Gib shortage: Task force will lead to better supply, member says
A member of the ministry’s plasterboard shortages task force is confident this will lead to the availability of a wider range of imported products.
Fletcher Building’s Gib holds around 95% of the market, but demand has outstripped supply, leaving some housing projects unfinished and some builders struggling to stay afloat.
The task force announced on Tuesday will examine whether regulation of alternative plasterboard products is needed, ways to streamline the use of untested products in the market, new distribution models, advice on consent approaches and take action. as a forum for supply chain issues.
Fletcher Building expects the wallboard market to return to equilibrium by October, the company said in documents Wednesday, ahead of its investor day.
Supply would increase by 10% over the next four months, after reconfiguring its factory, increasing imports and issuing royalty-free licenses to 10 parties to import foreign-made plasterboard, which could violate its mark. Fletcher Building’s new plasterboard factory near Tauranga is due to open next year.
Traders would also run an emergency allowance fund to help small customers in the meantime, he said.
Task force member Naylor Love’s managing director Rick Herd said there had to be competition in the market.
“My personal program would be to see the construction industry informed of the alternatives to Gib products available for import and those available through agencies already established…and what is the equivalence of these products to Gib products “Herd said. .
It was possible to get alternatives to New Zealand on a reasonable scale, he said. The standard equivalent of Gib could be imported cheaply, although specialist plasterboard is generally more expensive than local product, he said. morning report.
Naylor Love and other large organizations imported their own plasterboard, but those doing small projects—particularly home builders—did not have the ability or the resources to import products from overseas.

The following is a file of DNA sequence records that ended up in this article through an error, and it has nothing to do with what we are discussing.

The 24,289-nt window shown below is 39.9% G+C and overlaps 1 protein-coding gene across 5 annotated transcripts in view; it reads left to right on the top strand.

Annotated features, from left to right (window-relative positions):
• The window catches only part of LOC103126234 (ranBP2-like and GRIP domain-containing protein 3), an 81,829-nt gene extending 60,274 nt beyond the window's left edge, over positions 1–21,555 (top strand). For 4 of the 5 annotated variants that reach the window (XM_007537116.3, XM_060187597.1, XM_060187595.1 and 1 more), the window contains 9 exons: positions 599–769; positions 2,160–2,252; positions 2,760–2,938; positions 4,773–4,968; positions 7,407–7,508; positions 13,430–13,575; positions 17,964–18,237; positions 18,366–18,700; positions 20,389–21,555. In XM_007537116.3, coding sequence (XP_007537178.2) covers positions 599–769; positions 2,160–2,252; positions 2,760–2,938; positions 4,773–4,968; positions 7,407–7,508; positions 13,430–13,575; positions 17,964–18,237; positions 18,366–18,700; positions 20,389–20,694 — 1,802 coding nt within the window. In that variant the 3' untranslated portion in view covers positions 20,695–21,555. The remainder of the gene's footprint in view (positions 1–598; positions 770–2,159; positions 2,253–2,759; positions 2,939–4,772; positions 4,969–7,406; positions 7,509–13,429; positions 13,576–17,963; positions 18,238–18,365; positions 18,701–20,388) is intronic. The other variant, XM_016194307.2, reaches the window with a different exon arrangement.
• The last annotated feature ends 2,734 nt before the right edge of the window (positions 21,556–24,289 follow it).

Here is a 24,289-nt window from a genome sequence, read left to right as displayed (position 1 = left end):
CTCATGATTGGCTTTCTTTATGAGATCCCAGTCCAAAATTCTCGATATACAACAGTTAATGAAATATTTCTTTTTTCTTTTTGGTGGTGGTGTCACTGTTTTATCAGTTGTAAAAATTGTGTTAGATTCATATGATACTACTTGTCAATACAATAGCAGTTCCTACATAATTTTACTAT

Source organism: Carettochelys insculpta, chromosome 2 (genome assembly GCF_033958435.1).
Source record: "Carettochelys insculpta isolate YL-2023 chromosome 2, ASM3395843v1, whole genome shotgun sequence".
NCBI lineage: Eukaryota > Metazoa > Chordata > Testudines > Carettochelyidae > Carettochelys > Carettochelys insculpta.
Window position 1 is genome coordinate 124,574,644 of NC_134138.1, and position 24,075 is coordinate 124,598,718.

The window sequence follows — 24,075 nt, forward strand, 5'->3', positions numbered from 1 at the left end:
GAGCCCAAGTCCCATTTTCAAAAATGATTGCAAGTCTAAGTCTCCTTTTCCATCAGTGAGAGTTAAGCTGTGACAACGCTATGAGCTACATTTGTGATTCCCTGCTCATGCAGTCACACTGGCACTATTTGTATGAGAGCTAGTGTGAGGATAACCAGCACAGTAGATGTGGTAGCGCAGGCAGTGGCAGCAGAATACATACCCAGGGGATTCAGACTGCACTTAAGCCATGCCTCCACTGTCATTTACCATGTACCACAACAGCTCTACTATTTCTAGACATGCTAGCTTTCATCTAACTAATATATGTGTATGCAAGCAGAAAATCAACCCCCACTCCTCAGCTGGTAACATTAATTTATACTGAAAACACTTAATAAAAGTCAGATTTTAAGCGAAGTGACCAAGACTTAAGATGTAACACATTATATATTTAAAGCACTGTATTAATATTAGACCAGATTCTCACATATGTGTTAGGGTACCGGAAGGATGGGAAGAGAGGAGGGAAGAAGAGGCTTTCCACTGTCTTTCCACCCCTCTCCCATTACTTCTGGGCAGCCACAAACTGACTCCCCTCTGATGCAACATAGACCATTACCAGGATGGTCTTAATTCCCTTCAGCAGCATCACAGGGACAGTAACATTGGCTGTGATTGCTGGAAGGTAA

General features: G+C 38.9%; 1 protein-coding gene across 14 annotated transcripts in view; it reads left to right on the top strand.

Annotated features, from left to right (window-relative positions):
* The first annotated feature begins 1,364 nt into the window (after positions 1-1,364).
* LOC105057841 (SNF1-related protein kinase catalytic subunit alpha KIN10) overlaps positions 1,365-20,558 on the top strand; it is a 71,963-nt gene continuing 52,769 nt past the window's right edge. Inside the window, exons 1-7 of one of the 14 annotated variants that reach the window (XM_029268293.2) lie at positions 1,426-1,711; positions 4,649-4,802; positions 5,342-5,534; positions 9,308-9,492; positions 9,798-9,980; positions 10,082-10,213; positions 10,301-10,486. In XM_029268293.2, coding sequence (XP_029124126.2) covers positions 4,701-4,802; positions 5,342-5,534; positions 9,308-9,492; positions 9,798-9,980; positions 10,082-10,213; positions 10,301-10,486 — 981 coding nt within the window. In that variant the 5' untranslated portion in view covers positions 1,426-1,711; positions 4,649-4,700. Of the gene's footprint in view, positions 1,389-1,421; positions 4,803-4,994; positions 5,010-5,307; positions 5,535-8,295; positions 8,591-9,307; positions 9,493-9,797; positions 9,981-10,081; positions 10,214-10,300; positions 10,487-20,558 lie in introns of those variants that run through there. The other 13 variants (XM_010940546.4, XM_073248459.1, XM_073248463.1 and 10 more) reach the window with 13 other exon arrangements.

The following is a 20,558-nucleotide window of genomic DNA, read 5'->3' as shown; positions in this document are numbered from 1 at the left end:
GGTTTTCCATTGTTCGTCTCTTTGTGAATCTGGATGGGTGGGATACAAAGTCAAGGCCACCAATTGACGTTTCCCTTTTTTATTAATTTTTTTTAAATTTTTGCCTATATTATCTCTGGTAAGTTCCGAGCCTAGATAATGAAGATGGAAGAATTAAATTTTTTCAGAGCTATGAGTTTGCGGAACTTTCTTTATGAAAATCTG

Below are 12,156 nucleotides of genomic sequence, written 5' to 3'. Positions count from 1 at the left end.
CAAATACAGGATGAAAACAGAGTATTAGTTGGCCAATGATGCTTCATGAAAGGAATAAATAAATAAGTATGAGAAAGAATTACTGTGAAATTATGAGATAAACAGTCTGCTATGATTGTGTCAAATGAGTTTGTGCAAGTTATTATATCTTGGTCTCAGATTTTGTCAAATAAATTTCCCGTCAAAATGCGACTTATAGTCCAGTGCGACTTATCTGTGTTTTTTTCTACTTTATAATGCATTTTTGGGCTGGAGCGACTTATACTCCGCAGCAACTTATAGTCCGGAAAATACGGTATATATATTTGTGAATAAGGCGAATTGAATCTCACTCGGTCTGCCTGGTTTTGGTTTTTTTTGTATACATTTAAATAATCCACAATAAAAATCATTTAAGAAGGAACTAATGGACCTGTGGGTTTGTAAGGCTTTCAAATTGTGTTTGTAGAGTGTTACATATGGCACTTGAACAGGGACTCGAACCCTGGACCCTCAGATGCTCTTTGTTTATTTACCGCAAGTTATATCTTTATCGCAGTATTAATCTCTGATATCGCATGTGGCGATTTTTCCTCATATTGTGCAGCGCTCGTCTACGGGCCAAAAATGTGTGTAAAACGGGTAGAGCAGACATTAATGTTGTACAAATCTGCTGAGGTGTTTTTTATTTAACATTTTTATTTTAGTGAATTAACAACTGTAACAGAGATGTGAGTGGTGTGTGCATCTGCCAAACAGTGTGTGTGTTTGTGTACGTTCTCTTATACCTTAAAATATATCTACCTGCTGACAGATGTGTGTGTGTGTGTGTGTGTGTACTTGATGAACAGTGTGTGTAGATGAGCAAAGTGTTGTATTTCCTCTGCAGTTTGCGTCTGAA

Herd thought the task force would lead to improved supply.
“In another 12 months we will find that there is a much wider range of imported products available in New Zealand – and tested, high quality products.
“I am confident that with the support of the Government, the Construction Agreement, we can let industry know what is available and also start testing other products that become available.
“The Gib suite of products is a great product that has served New Zealand well. There’s a very good reason why it’s 95% of the market, because it’s a good product. But we have to, exactly this view of shortages, and price gouging, we need alternative competition in the marketplace.”
If Fletchers had imported alternative products to supplement his own, as he had heard they had, it was the right thing to do. “If they have a 95% market share, they have an obligation to the market to maintain continuity of supply.”
The task force also includes Dave Kelly, chief executive of the Registered Master Builders Association of New Zealand, Shane Brealey, chief executive of Simplicity Living, Sir Stephen Tindall, founder of The Warehouse and chairman of the Tindall Foundation, a representative from LGNZ and 2degrees founder, Tex Edwards.
Fletcher Building said Tuesday it would welcome constructive suggestions to resolve current supply issues.
He said he has already granted non-exclusive, royalty-free licenses to 10 parties to import foreign-made plasterboard, which may infringe Fletchers’ trademarks.
The company had confirmed to Building and Construction Minister Megan Woods that it would “grant similar licenses on similar terms to other parties until May 2023, after which time our new Tauranga plant will be operational and will do more than meet current demand requirements,” he said. .
Even though demand plummeted and production increased when the Tauranga plant came online, there was still to be a long-term change, Herd said.
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